The photos of flooding from last night’s incredible rain bring back memories of May 1 and 2, 2010. Fortunately there were no deaths last night or today but there was lose of property. In northern Sumner County radar estimates near 7″ of rain. Dan Thomas showed that graphic and described the thunderstorm event last night in his afternoon blog. Click here to check it out.
The flooding rain last night and the recent flooding in the Gulf Coast states highlight the increasing threats from heavy rain with changes in the climate. The flooding of streams, creeks and rivers is not just dependent on heavy rain though. Land use, topography, soil saturation and the location of levees and dams all contribute in how water runs off into lakes, creeks, rivers and streams.
Climate Central recently looked at the future inland flood threat. Their States at Risk report analyzed the frequency of high water runoff that could lead to flooding threats now and in the future. They came up with a Flooding Severity Index to quantify the runoff. The index is the average yearly sum of the daily total runoff which if more than the 95th percentile of a baseline from 1990 to 2010.Their index takes into consideration intensity of the runoff and the duration of the runoff in each state in the U.S. OK, I know, that sounds like mumbo jumbo. Here’s the bottom line…the research found that a large majority of states will face an increased threat of inland flooding by middle of the Century. This map shows the change in heavy runoff by 2050. The blue shaded states highlight the states that have the increased threat.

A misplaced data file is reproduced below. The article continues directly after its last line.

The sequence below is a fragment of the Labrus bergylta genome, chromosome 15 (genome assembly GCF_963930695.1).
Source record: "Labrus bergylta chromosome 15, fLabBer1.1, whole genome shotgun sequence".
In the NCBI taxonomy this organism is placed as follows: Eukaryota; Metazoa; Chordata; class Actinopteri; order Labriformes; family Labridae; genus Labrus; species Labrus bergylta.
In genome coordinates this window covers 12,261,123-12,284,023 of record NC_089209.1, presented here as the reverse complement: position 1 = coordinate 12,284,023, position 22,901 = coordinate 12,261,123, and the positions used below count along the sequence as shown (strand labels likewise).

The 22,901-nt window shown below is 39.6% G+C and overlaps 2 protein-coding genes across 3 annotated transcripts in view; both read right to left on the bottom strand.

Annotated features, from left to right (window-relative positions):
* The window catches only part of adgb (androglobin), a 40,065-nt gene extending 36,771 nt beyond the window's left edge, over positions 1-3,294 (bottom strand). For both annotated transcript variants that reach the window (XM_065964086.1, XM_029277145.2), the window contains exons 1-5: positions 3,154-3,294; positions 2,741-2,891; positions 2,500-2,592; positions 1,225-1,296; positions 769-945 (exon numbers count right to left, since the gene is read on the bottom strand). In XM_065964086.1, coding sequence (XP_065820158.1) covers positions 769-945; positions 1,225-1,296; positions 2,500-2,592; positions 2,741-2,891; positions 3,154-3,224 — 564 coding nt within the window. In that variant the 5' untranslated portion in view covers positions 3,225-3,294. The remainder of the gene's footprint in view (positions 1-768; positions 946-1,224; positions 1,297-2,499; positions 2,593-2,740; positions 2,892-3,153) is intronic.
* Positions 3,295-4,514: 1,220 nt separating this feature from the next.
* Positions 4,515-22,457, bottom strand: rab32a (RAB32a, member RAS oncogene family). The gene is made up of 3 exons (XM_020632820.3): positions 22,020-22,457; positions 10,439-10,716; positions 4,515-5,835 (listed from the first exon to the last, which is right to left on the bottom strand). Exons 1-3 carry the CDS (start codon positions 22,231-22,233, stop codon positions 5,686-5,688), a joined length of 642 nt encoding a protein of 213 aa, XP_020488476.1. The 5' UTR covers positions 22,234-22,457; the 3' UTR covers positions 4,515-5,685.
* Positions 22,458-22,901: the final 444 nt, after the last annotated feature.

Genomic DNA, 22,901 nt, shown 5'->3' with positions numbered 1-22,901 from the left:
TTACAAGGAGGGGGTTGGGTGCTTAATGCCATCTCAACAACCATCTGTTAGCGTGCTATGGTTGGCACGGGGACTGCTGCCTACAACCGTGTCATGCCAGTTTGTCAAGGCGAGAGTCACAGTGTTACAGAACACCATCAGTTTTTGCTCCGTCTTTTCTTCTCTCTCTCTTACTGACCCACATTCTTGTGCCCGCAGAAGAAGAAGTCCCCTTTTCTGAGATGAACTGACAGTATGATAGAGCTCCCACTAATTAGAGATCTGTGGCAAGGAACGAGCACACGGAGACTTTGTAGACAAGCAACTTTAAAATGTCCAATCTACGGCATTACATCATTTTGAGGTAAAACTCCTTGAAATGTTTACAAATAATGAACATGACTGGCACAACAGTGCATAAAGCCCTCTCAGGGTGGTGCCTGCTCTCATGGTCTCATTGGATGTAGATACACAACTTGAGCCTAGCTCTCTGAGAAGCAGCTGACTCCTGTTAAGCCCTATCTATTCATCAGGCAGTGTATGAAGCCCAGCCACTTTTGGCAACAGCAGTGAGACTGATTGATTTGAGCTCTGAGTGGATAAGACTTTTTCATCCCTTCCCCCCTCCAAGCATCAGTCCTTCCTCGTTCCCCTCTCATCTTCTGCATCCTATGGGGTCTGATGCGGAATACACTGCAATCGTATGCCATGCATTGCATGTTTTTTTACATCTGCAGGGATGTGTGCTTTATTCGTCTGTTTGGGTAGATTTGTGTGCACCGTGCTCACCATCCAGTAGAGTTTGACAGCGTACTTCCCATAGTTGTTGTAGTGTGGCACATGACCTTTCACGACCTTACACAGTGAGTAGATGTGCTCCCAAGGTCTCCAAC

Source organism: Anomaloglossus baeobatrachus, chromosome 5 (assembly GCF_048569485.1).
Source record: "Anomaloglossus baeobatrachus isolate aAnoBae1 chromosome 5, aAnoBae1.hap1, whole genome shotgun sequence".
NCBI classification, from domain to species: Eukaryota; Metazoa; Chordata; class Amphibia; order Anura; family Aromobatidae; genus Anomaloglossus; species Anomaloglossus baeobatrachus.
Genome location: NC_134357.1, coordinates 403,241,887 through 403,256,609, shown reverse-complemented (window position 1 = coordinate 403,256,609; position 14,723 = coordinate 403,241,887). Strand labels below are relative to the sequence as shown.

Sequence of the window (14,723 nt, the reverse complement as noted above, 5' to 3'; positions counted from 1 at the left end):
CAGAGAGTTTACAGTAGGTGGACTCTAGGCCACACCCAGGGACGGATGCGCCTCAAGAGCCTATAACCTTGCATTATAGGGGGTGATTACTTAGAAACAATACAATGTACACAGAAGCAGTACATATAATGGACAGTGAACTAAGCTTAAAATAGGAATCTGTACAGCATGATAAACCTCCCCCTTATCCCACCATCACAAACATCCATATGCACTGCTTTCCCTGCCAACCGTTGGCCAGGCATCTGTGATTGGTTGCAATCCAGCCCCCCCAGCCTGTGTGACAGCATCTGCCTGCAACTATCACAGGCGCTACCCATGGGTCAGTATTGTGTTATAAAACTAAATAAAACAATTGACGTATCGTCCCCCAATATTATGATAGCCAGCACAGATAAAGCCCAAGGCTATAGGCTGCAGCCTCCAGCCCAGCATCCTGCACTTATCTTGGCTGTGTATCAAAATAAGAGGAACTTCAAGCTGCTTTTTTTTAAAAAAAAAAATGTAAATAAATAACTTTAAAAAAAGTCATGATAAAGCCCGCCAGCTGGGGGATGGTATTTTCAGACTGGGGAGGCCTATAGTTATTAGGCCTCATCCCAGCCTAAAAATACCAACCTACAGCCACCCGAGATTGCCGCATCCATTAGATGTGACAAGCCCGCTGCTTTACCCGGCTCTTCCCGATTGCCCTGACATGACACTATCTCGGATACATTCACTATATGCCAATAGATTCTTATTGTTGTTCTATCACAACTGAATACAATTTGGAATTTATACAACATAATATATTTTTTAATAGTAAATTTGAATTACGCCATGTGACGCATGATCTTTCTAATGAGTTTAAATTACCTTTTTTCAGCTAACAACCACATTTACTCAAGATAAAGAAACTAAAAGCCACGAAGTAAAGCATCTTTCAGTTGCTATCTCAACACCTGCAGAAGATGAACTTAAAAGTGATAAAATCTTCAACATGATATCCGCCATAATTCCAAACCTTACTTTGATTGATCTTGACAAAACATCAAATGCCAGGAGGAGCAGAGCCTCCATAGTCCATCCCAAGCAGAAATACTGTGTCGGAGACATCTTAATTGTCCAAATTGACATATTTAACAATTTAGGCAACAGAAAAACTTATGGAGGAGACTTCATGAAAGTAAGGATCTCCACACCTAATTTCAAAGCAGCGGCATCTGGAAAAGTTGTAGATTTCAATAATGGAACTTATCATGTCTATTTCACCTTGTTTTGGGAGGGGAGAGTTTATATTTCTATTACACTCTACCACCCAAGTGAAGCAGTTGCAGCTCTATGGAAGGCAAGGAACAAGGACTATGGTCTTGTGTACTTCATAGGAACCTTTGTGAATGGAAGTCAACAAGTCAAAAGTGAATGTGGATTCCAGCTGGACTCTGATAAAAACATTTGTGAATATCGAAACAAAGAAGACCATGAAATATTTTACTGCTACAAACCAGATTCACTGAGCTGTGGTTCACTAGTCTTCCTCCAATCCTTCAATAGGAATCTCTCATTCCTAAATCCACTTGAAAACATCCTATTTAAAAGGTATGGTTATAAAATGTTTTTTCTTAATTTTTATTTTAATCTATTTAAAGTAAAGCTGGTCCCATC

Of the 48 contiguous states analyzed, 42 face increased heavy runoff by 2050. The New England states have some of the largest projected increases in runoff. Climate Central’s findings were similar to the report from The National Climate Assessment. They found that in this area of the northeast that incidents of heavy precipitation have already increased 71% from 1958 to 2012.
In Tennessee, there is a smaller increase projected from 2000 to 2030. There appears to be no increase from 2030 to 2050.
One of the most important aspects of inland flooding is the number of people who live in harm’s way during these events. Climate Central also researched the number of people already at risk by correlating the runoff data to the population living in the FEMA 100-year floodplain. Florida and California, each have more than 1 million people at risk from inland flooding.
The power of water is truly amazing.
There is more water in the 7 day forecast. I’ll have an update on the forecasts on Channel 4 News at 10pm.